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Universities Partner to Combat Antibiotic ResistancE

Professor Mark Shirtliff, PhD, is shown in his lab in the Department of Microbial Pathogenesis at the University of Maryland School of Dentistry. Credit: University of Maryland School of Dentistry

Baltimore, Md.—The University of Maryland, Baltimore (UMB) has granted worldwide, exclusive licensing rights for a new vaccine technology to Serenta Biotechnology, a Gaithersburg, Maryland-based startup. The license is based on technology co-owned by UMB and Northern Arizona University, and is the basis for a multivalent vaccine for infections caused by Staphylococcus aureus, a bacterial strain often resistant to antibiotics, according to a UMB news release.

“This is a very promising vaccine candidate with the potential to prevent a range of S. aureus infections, including those that are resistant to antibiotics available for treating methicillin-resistant S. aureus (MRSA), and has the potential to save many lives,” observes Patrik Bavoil, PhD, chair of University of Maryland School of Dentistry’s Department of Microbial Pathogenesis.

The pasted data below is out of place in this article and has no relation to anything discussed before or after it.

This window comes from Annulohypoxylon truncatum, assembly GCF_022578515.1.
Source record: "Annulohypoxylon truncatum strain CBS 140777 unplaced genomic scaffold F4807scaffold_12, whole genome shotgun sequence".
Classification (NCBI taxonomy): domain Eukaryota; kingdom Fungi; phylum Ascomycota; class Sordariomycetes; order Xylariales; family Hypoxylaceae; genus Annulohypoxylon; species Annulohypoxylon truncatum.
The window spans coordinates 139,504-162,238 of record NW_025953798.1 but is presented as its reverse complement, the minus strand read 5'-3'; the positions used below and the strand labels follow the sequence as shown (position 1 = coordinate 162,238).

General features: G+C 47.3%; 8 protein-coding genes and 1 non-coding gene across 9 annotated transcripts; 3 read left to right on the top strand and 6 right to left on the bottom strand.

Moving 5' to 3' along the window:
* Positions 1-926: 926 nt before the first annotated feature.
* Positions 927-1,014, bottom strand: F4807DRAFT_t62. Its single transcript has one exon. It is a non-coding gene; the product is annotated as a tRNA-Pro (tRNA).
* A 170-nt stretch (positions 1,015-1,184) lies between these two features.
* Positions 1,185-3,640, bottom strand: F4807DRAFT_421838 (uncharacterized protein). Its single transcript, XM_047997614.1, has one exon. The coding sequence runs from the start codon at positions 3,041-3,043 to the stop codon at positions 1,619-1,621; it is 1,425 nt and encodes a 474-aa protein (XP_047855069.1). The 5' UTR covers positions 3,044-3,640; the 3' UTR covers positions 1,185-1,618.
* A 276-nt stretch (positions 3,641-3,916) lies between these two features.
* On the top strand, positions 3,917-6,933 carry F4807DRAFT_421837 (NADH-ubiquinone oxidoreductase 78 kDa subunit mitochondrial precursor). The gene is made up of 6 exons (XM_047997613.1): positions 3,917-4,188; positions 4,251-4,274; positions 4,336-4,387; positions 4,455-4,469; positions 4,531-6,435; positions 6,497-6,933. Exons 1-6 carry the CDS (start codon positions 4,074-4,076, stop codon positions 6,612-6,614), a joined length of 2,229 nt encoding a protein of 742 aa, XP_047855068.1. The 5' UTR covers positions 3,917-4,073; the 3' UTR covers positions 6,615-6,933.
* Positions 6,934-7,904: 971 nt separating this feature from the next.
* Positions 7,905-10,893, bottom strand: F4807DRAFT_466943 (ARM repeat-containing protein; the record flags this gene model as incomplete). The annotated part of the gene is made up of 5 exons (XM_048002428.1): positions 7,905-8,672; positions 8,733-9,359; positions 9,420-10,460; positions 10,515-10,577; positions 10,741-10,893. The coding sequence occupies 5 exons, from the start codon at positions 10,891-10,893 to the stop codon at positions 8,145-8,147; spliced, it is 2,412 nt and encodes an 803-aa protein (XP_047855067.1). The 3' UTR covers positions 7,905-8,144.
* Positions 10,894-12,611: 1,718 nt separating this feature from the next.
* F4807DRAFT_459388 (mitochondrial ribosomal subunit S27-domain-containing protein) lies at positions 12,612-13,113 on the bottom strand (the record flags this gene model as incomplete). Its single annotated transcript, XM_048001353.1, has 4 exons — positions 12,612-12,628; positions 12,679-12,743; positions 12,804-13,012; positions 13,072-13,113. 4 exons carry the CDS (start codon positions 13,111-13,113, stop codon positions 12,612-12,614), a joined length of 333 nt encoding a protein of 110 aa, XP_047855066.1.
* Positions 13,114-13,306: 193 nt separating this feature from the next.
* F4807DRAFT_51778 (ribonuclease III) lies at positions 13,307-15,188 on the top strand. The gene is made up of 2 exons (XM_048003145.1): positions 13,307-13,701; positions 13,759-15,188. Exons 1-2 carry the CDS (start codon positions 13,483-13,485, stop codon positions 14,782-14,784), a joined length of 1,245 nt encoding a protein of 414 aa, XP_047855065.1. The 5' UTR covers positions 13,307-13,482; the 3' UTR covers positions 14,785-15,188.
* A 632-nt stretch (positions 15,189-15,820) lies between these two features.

According to UMB, the licensed technology is a multivalent vaccine consisting of four specific antigens expressed when the organism exists within a biofilm, and one antigen expressed when S. aureus is in its free-floating form. In a mouse model of bone implant infection, the vaccine prevented MRSA infection. Using an antigen discovery platform in collaboration with UMB, Serenta Biotechnology plans to develop a pipeline of vaccines targeting additional pathogens, such as Streptococcus pyogenes, Klebsiella pneumoniae and Acinetobacter baumannii.

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